Ahead of federal budget, hopes high for boosting high-tech job skills, expertise
|Toronto Star 14 Mar 2017 at 13:37|
OTTAWAâExpectations are running high that next weekâs federal budget will provide a more detailed federal strategy â and perhaps more cash â to help post-secondary students land real-life work experience in emerging, employee-starved fields.
Specifics have yet to be released, but the government plans to launch the program this year â and advocates will be watching the March 22 budget for signs of a framework.
âStudents today want to get their hands dirty as part of the university experience,â said Universities Canada president Paul Davidson, noting there have been good discussions about work-integrated learning over the past year.
âThere might be some amplification of it in the budget; there might be an extended commitment to it.â
Tory says fedâs commitment to fund Toronto job program bodes well for budget
Last year, the government set aside money for new co-op placements and work-integrated learning in anticipation of a program to encourage participation in âhigh-demand fields,â such as science, technology, engineering, mathematics and business.
The feds billed it at the time as part of a broader plan for a so-called âinnovation agenda,â a strategy to foster the growth of young, high-potential firms in Canada and encourage talented graduates to stay in the country.
The government is counting on that strategy to help drive Canadaâs long-term economic growth.
Finance Minister Bill Morneauâs second budget comes amid growing awareness that a wide range of todayâs jobs will eventually be replaced by the rapid advance of new technologies, such as automation and artificial intelligence.
The Liberal government has spent more and more time in recent weeks talking about the need to address the evolving labour market, as well as the importance of finding ways to increase participation in the workforce.
Job skills will be âone of the key areas of focusâ in the budget, Morneau said last week.
âIâm confident that weâll help Canadians get the skills they need in a challenging economic environment,â he said.
âWeâll be thinking about not only how we can grow the economy, but how we can ensure that Canadians are prepared for the exciting and good opportunities that will come out, not only for this generation, but for the next generation as well.â
Dan Kelly, president of the Canadian Federation of Independent Business, said he hopes Ottawaâs efforts will also acknowledge and help the more informal skills-boosting approaches relied upon by small- and medium-sized companies.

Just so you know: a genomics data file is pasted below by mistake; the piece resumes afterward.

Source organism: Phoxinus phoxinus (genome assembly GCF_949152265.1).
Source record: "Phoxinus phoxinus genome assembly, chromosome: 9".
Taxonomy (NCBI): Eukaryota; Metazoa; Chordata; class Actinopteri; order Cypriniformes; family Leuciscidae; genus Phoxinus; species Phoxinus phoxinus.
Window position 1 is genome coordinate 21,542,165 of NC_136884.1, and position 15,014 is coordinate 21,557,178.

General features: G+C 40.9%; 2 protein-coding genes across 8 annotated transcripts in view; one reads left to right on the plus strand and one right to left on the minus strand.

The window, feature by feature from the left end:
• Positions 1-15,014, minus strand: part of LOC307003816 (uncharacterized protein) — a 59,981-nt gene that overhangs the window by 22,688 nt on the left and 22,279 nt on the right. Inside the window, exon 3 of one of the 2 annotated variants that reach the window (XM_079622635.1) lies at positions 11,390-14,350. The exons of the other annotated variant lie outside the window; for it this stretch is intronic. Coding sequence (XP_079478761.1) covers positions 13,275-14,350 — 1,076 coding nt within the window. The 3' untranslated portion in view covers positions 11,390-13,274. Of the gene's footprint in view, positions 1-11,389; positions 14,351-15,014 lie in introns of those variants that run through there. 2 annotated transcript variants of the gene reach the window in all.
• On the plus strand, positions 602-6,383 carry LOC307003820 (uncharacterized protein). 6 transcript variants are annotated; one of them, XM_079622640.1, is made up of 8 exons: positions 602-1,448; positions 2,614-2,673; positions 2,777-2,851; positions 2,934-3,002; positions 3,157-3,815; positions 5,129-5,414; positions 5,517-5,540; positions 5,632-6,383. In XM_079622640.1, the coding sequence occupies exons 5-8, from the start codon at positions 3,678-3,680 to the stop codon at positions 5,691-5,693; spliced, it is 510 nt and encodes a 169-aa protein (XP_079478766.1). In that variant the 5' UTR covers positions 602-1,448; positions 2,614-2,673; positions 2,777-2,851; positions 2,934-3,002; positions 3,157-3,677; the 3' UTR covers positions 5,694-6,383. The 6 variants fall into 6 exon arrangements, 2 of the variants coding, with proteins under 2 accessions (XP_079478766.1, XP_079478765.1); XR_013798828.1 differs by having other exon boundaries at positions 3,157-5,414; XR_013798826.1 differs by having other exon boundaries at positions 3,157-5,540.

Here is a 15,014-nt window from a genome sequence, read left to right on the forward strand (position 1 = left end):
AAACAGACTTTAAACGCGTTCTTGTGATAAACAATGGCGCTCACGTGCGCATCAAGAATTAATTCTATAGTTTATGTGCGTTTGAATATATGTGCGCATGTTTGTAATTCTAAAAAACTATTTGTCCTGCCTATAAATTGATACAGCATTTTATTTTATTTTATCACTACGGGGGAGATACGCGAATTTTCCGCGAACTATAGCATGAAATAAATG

Thereâs rarely any government support for those firms that enlist existing staff members to show young or inexperienced workers the ropes, such as teaching them to use a piece of equipment, Kelly said.
Ottawa does, however, provide considerable support for formal skills training through the Canada Job Grant, through employment insurance measures and by way of transfer payments to the provinces for university and college funding, he added.
Canadaâs smaller firms â 75 per cent of the countryâs companies have fewer than five employees, Kelly noted â are often ill-equipped to take advantage of federal grants because thereâs so much paperwork.
âIf there are some budget measures to facilitate informal, on-the-job training, we would certainly be a cheerleader for that.â
However, there are growing calls for the government to first figure out precisely what credentials the job market is looking for.
Otherwise, Canada could find itself with too many people with skills that the market doesnât need, said Nobina Robinson, CEO of Polytechnics Canada, a national organization representing public colleges and polytechnics.
âI certainly believe that we should have more education that leads to employment â work-integrated learning helps that, no question,â Robinson said.
Robinson said she wants to see improvements in Canada labour-market data, something the federal governmentâs influential advisory council on economic growth pushed for last month in its latest recommendations.
The council, led by McKinsey & Co. global managing partner Dominic Barton, has already helped guide Ottawa in shaping policies.
âGovernments, academics, and others have long recognized the need for more timely and reliable labour market information,â said the Barton report, which described the data as âdisorganizedâ and a challenge for policy-makers.
Davidson, whose organization represents 97 institutions, said only about 55 per cent of university students have some form of co-op or internship and heâd like that number to reach 100 per cent.
Heâs also expecting work-integrated learning to emerge as a priority when a federal panel of youth-employment experts release their findings in the coming weeks.